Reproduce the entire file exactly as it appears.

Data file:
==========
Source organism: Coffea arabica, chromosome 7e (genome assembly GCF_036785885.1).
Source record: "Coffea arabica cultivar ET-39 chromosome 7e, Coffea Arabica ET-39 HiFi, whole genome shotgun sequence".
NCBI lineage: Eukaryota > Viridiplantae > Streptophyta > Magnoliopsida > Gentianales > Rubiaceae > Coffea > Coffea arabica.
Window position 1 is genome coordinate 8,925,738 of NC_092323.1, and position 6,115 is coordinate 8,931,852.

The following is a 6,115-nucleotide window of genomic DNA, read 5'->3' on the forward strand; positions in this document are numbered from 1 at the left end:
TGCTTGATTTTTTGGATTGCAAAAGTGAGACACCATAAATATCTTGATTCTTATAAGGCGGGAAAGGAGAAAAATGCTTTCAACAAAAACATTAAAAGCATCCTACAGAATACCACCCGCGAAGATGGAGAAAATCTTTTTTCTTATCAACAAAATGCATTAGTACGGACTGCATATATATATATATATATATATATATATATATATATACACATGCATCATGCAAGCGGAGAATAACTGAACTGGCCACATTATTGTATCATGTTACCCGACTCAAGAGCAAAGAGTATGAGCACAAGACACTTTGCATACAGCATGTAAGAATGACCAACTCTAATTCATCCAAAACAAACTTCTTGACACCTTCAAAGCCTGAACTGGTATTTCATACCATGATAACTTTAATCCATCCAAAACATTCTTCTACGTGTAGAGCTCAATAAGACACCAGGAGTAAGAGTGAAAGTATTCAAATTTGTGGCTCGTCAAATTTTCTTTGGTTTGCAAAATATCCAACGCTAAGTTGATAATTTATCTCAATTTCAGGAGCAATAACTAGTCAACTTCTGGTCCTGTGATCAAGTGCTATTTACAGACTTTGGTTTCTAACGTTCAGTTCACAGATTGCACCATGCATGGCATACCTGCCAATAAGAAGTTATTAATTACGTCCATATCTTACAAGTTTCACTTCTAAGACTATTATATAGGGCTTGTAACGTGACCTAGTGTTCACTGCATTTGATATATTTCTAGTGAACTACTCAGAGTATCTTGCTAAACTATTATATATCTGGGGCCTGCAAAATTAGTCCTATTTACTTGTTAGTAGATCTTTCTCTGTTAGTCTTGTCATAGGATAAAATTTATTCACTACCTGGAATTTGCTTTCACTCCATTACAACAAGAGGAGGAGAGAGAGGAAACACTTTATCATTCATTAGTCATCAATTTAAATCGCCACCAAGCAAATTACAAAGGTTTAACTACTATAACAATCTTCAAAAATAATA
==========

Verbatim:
Source organism: Coffea arabica, chromosome 7e (genome assembly GCF_036785885.1).
Source record: "Coffea arabica cultivar ET-39 chromosome 7e, Coffea Arabica ET-39 HiFi, whole genome shotgun sequence".
NCBI lineage: Eukaryota > Viridiplantae > Streptophyta > Magnoliopsida > Gentianales > Rubiaceae > Coffea > Coffea arabica.
Window position 1 is genome coordinate 8,925,738 of NC_092323.1, and position 6,115 is coordinate 8,931,852.

The following is a 6,115-nucleotide window of genomic DNA, read 5'->3' on the forward strand; positions in this document are numbered from 1 at the left end:
TGCTTGATTTTTTGGATTGCAAAAGTGAGACACCATAAATATCTTGATTCTTATAAGGCGGGAAAGGAGAAAAATGCTTTCAACAAAAACATTAAAAGCATCCTACAGAATACCACCCGCGAAGATGGAGAAAATCTTTTTTCTTATCAACAAAATGCATTAGTACGGACTGCATATATATATATATATATATATATATATATATATATACACATGCATCATGCAAGCGGAGAATAACTGAACTGGCCACATTATTGTATCATGTTACCCGACTCAAGAGCAAAGAGTATGAGCACAAGACACTTTGCATACAGCATGTAAGAATGACCAACTCTAATTCATCCAAAACAAACTTCTTGACACCTTCAAAGCCTGAACTGGTATTTCATACCATGATAACTTTAATCCATCCAAAACATTCTTCTACGTGTAGAGCTCAATAAGACACCAGGAGTAAGAGTGAAAGTATTCAAATTTGTGGCTCGTCAAATTTTCTTTGGTTTGCAAAATATCCAACGCTAAGTTGATAATTTATCTCAATTTCAGGAGCAATAACTAGTCAACTTCTGGTCCTGTGATCAAGTGCTATTTACAGACTTTGGTTTCTAACGTTCAGTTCACAGATTGCACCATGCATGGCATACCTGCCAATAAGAAGTTATTAATTACGTCCATATCTTACAAGTTTCACTTCTAAGACTATTATATAGGGCTTGTAACGTGACCTAGTGTTCACTGCATTTGATATATTTCTAGTGAACTACTCAGAGTATCTTGCTAAACTATTATATATCTGGGGCCTGCAAAATTAGTCCTATTTACTTGTTAGTAGATCTTTCTCTGTTAGTCTTGTCATAGGATAAAATTTATTCACTACCTGGAATTTGCTTTCACTCCATTACAACAAGAGGAGGAGAGAGAGGAAACACTTTATCATTCATTAGTCATCAATTTAAATCGCCACCAAGCAAATTACAAAGGTTTAACTACTATAACAATCTTCAAAAATAATA